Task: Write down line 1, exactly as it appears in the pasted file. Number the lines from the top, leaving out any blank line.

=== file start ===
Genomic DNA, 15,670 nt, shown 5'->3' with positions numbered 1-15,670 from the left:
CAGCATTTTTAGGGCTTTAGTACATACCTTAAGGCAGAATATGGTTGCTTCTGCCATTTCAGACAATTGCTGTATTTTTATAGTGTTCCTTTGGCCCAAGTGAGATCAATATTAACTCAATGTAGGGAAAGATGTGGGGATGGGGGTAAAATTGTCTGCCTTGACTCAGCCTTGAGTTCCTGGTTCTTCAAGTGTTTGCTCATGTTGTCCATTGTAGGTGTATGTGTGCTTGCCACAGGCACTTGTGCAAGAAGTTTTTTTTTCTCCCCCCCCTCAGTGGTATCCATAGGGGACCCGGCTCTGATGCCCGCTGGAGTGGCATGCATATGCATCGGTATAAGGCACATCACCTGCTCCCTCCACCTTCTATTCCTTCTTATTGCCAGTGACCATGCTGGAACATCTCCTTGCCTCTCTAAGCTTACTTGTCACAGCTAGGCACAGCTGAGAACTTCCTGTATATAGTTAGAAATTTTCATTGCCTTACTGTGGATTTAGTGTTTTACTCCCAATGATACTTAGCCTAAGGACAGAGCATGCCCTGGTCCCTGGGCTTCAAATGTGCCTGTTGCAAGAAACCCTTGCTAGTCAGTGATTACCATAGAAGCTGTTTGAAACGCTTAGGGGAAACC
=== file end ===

Genomic DNA, 15,670 nt, shown 5'->3' with positions numbered 1-15,670 from the left: